Ethics in disaster response

The International Red Cross and Red Crescent Movement is founded on an ideal: to alleviate human suffering whomever it affects and wherever and however it occurs. The seven Fundamental Principles are the basis for the Movement’s action at all times. More broadly, the Movement is constantly re-examining and refining the way in which it works in order to ensure that its actions are in the best interests of the people it seeks to serve.

The ethics of humanitarian action have been further articulated in the Code of Conduct for the International Red Cross and Red Crescent Movement and NGOs in Disaster Relief. The Code of Conduct was developed in 1994 by the International Federation, the International Committee of the Red Cross (ICRC) and six other leading aid agencies and represented a huge leap forward in setting standards for the conduct of disaster relief operations. It reasserts the basic humanitarian principles of humanity, impartiality and independence and incorporates more recent development concepts such as respect for culture, participation, sustainability, accountability and dignity in images.

The Code’s ten principles highlight, among other things, the right of disaster-affected populations to receive humanitarian assistance without discrimination and the crucial role played by women in disaster-prone communities. Emphasis is also placed on protecting and preserving the dignity of beneficiaries. The Code has three annexes containing recommendations for governments of disaster-affected countries, donor governments and intergovernmental organizations. The general thrust of these recommendations is the need to ensure rapid access to disaster victims, timely delivery of appropriate assistance and respect for the independence and impartiality of humanitarian organizations.

Another such initiative is the Sphere project, launched in 1997 by the Movement and a group of non-governmental organizations. One of the main pillars of the Sphere project is the Humanitarian Charter and Minimum Standards in Disaster Response. The Humanitarian Charter upholds the right of people affected by disaster or armed conflict to life with dignity and thus to assistance to meet their basic needs. This right is enshrined not only in international humanitarian law but also in international human rights and refugee law. It is up to governments to guarantee this right, while humanitarian agencies can provide assistance where it is needed. The Humanitarian Charter further underscores the distinction that must be made during armed conflict between combatants and non-combatants and the principle of non-refoulement (that no refugee shall be sent to a country in which his/her life or freedom is threatened). The Minimum Standards specify the required levels of service in water supply, sanitation, nutrition, food aid, shelter, site planning and health care.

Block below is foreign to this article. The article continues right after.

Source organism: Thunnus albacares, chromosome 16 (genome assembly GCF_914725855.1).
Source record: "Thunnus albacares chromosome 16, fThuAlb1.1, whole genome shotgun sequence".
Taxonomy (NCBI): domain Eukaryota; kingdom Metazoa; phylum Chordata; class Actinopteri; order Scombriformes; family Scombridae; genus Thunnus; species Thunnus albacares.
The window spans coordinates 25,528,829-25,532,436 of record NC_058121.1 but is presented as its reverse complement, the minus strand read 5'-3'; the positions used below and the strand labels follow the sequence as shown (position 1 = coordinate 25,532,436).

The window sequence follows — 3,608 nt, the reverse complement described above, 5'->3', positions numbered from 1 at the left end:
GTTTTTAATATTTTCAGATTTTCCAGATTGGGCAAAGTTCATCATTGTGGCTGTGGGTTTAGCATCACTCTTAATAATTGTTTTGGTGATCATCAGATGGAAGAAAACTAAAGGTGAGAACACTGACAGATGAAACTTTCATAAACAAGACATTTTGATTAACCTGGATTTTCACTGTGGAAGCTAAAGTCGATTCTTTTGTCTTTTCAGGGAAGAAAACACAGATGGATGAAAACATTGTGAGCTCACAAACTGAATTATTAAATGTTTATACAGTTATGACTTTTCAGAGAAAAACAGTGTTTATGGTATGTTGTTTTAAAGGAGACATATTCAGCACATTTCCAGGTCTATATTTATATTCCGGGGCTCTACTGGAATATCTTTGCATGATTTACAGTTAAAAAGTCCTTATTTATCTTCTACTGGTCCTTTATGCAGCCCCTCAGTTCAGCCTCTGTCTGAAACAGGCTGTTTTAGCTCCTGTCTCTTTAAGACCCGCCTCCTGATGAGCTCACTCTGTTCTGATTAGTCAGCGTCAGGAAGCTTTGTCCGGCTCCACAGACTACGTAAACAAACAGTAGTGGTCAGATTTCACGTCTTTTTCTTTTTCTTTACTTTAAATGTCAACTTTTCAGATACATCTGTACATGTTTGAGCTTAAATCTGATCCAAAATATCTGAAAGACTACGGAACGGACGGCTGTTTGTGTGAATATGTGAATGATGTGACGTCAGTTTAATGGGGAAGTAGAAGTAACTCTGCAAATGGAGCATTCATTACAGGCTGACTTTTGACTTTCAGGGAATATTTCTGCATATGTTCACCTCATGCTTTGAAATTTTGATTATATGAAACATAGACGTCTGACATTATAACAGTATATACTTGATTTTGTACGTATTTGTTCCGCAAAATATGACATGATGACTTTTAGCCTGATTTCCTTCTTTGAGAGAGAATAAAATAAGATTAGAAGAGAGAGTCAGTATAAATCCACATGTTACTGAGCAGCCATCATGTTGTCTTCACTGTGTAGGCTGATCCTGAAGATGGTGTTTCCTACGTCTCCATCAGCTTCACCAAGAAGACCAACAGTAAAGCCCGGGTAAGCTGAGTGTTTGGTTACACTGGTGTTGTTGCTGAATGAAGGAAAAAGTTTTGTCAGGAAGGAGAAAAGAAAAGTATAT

Recently, particular focus has been placed on two key aspects of humanitarian action:

  • Quality – ensuring a minimum standard of service;
  • Accountability – being answerable to those who receive the assistance and those who finance it.

Linking these two aspects is an initiative to enhance the accountability of the humanitarian system, especially towards the beneficiaries.

At the International Conference of the Red Cross and Red Crescent in 1999, states party to the Geneva Conventions and the Red Cross Red Crescent Movement pledged to "support efforts to develop minimum practical standards for the delivery of humanitarian assistance such as those elaborated in the Sphere project."

When a major natural or man-made emergency occurs, all three components of the International Red Cross and Red Crescent Movement cooperate to allow for the most efficient utilization of humanitarian resources. 

International Committee of the Red Cross (ICRC) National Societies

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